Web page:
Music: Josee, the Tiger and the Fish
June 28, 2022 · 0 comments
By Shelley Pallis.
The American-born composer Evan Call has become a particular favourite of Kyoto Animation, contributing scores to Tokyo ESP and Violet Evergarden, among others. But arguably some of his best work is now showcased in the double-disc collection of the original sound track from Kotaro Tamura’s Josee, the Tiger and the Fish, the 2020 feature from the Bones studio that was, famously, their “first film not to have any explosions in it.”
In the liner notes to the film itself, Evan Call spoke of being approached by the director of Josee and asked to replicate his earlier score to Daisy Luck, which had been on the studio playlist while the film was being made. Both noted the degree to which the nature of Josee’s story – the relationship between a disabled woman and her initially reluctant carer, is much less of an “anime” story than it resembles a live-action drama, hence a very different approach to the music.
There’s a faint Irish whimsy to “Take Me Far Away” – the first piece that Call composed for the film, and hence something of an induction scene for both the film and its composer. But with a film that begins underwater, there is also a slight dampening of the sound, as if we are hearing it through a heavier medium than mere air.
Although many of the pieces clock in at little more than ninety seconds, none of them feel like the sort of throwaway stings that characterise so much incidental music. From the moment that the vibraphone comes to the fore in “Aquatic Fantasy” to the barely audible subtleties that open “If I Could Be Free” each track feels perfectly self-contained and listenable in its own right, turning the four- sides of this soundtrack package into a massive playlist with no duds.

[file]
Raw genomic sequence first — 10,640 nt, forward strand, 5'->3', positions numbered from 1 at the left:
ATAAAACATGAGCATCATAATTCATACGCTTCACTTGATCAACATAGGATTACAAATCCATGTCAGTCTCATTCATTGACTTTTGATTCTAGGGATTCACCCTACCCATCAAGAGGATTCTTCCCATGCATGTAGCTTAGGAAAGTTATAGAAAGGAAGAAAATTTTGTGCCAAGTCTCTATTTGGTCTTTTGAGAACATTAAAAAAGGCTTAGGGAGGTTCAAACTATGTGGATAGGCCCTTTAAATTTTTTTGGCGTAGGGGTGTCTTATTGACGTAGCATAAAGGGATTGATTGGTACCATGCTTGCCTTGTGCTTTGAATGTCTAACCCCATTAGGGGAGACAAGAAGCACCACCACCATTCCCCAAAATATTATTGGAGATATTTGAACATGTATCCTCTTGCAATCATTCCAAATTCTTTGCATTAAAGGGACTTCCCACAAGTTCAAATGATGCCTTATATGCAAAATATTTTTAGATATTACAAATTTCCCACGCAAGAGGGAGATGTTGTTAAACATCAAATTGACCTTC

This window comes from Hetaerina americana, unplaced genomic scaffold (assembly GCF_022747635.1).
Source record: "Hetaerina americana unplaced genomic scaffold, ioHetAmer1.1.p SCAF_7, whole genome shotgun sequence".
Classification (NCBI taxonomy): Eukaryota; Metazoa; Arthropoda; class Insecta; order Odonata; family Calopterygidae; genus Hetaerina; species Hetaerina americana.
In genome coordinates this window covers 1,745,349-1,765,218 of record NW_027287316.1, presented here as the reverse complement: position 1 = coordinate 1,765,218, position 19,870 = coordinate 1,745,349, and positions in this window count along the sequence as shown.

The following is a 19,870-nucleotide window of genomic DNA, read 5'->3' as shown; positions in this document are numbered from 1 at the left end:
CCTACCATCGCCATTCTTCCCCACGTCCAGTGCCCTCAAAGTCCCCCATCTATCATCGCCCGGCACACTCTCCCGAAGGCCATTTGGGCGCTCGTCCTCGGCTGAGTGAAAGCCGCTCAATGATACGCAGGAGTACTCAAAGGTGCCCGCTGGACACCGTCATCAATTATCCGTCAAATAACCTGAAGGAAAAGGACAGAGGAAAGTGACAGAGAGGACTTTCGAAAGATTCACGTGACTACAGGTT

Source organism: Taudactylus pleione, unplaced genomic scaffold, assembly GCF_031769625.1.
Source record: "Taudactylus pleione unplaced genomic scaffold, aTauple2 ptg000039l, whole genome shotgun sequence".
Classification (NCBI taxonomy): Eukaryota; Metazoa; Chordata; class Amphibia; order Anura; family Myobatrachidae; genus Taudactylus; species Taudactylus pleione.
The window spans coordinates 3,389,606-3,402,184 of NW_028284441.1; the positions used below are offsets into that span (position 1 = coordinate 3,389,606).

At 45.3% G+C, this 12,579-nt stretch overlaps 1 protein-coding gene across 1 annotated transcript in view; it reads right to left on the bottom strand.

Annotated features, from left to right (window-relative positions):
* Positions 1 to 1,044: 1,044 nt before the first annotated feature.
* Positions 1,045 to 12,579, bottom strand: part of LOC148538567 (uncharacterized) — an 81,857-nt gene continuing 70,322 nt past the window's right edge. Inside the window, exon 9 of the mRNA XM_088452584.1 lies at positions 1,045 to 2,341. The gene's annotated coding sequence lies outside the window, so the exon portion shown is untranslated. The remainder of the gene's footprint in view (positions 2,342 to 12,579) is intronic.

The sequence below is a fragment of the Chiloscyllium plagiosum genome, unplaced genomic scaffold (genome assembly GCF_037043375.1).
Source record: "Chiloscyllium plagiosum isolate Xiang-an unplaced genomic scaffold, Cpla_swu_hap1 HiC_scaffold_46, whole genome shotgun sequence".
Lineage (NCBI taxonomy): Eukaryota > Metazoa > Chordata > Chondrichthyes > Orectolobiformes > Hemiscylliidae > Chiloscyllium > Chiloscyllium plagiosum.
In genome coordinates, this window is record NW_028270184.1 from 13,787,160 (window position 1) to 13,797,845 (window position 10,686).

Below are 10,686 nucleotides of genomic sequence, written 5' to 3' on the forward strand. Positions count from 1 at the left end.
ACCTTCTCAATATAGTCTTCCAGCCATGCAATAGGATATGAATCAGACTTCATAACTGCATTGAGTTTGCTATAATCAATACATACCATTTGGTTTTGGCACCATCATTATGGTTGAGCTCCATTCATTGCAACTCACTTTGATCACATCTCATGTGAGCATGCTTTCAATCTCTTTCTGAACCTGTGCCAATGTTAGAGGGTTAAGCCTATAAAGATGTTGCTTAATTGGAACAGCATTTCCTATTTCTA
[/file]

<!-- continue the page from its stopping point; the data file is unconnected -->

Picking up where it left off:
The longest piece, and supposedly Call’s own favourite, is the five minutes plus of “The Mermaid and the Shiny Wing”, the track that underscores the film’s climactic reading of Josee’s self-penned children’s story. “, I was hoping to compose it all in one go,” he mentioned in the Blu-ray booklet, “so I started off in the morning and finished that evening. I enjoyed myself, since the story is an unrealistic fantasy, mixed with all sorts of development and feelings. I do not usually compose such a long piece of music within a day, but because I was so excited, I could keep my concentration going, and it worked a treat!”
Everything is so soft, even the titular “Tigers”, which are little more than gentle notes on a guitar, while “Under the Heavy Waves of a Harsh Reality” trusts in the visuals to carry Josee’s unhappiness, merely adding ambient tones. The tempo only raises with the butterfly excitement of “First Date”, while Call cunningly evokes the sea in his songs not with the usual stirring strings, but with the tropical associations of a ukelele.
Josee the Tiger and the Fish Original Soundtrack is available in the UK from Anime Limited.